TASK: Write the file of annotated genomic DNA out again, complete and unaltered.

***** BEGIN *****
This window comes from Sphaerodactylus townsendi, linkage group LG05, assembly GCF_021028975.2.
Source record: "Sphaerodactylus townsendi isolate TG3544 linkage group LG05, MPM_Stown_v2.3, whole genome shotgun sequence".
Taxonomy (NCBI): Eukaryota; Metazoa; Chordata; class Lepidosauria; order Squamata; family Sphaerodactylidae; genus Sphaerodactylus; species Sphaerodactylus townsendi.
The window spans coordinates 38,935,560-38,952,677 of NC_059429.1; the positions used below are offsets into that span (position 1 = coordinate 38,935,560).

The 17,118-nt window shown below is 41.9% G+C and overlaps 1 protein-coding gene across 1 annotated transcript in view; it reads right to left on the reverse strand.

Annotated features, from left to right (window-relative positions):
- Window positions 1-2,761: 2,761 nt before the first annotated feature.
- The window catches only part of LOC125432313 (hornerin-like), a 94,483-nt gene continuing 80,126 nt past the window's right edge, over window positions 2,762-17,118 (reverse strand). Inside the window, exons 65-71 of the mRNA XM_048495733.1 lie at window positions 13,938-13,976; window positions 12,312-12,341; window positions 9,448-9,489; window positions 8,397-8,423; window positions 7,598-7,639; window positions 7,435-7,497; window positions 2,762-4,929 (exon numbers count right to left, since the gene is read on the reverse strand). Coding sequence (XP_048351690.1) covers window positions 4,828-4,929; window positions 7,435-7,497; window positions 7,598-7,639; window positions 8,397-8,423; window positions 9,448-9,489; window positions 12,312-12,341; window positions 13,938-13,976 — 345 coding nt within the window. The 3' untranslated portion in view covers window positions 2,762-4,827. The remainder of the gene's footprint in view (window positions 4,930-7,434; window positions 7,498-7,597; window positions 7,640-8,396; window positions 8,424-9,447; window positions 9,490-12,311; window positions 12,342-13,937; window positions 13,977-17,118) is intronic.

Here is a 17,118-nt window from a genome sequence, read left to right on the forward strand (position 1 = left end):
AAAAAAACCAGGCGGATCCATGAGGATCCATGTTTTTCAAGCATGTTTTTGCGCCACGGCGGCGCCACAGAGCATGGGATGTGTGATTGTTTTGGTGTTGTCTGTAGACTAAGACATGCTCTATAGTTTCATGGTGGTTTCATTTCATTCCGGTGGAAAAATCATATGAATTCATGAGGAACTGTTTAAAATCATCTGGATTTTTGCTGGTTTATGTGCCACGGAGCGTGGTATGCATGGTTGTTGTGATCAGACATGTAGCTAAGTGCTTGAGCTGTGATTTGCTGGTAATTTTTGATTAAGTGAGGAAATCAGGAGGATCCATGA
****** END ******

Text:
This window comes from Sphaerodactylus townsendi, linkage group LG05, assembly GCF_021028975.2.
Source record: "Sphaerodactylus townsendi isolate TG3544 linkage group LG05, MPM_Stown_v2.3, whole genome shotgun sequence".
Taxonomy (NCBI): Eukaryota; Metazoa; Chordata; class Lepidosauria; order Squamata; family Sphaerodactylidae; genus Sphaerodactylus; species Sphaerodactylus townsendi.
The window spans coordinates 38,935,560-38,952,677 of NC_059429.1; the positions used below are offsets into that span (position 1 = coordinate 38,935,560).

The 17,118-nt window shown below is 41.9% G+C and overlaps 1 protein-coding gene across 1 annotated transcript in view; it reads right to left on the reverse strand.

Annotated features, from left to right (window-relative positions):
- Window positions 1-2,761: 2,761 nt before the first annotated feature.
- The window catches only part of LOC125432313 (hornerin-like), a 94,483-nt gene continuing 80,126 nt past the window's right edge, over window positions 2,762-17,118 (reverse strand). Inside the window, exons 65-71 of the mRNA XM_048495733.1 lie at window positions 13,938-13,976; window positions 12,312-12,341; window positions 9,448-9,489; window positions 8,397-8,423; window positions 7,598-7,639; window positions 7,435-7,497; window positions 2,762-4,929 (exon numbers count right to left, since the gene is read on the reverse strand). Coding sequence (XP_048351690.1) covers window positions 4,828-4,929; window positions 7,435-7,497; window positions 7,598-7,639; window positions 8,397-8,423; window positions 9,448-9,489; window positions 12,312-12,341; window positions 13,938-13,976 — 345 coding nt within the window. The 3' untranslated portion in view covers window positions 2,762-4,827. The remainder of the gene's footprint in view (window positions 4,930-7,434; window positions 7,498-7,597; window positions 7,640-8,396; window positions 8,424-9,447; window positions 9,490-12,311; window positions 12,342-13,937; window positions 13,977-17,118) is intronic.

Here is a 17,118-nt window from a genome sequence, read left to right on the forward strand (position 1 = left end):
AAAAAAACCAGGCGGATCCATGAGGATCCATGTTTTTCAAGCATGTTTTTGCGCCACGGCGGCGCCACAGAGCATGGGATGTGTGATTGTTTTGGTGTTGTCTGTAGACTAAGACATGCTCTATAGTTTCATGGTGGTTTCATTTCATTCCGGTGGAAAAATCATATGAATTCATGAGGAACTGTTTAAAATCATCTGGATTTTTGCTGGTTTATGTGCCACGGAGCGTGGTATGCATGGTTGTTGTGATCAGACATGTAGCTAAGTGCTTGAGCTGTGATTTGCTGGTAATTTTTGATTAAGTGAGGAAATCAGGAGGATCCATGA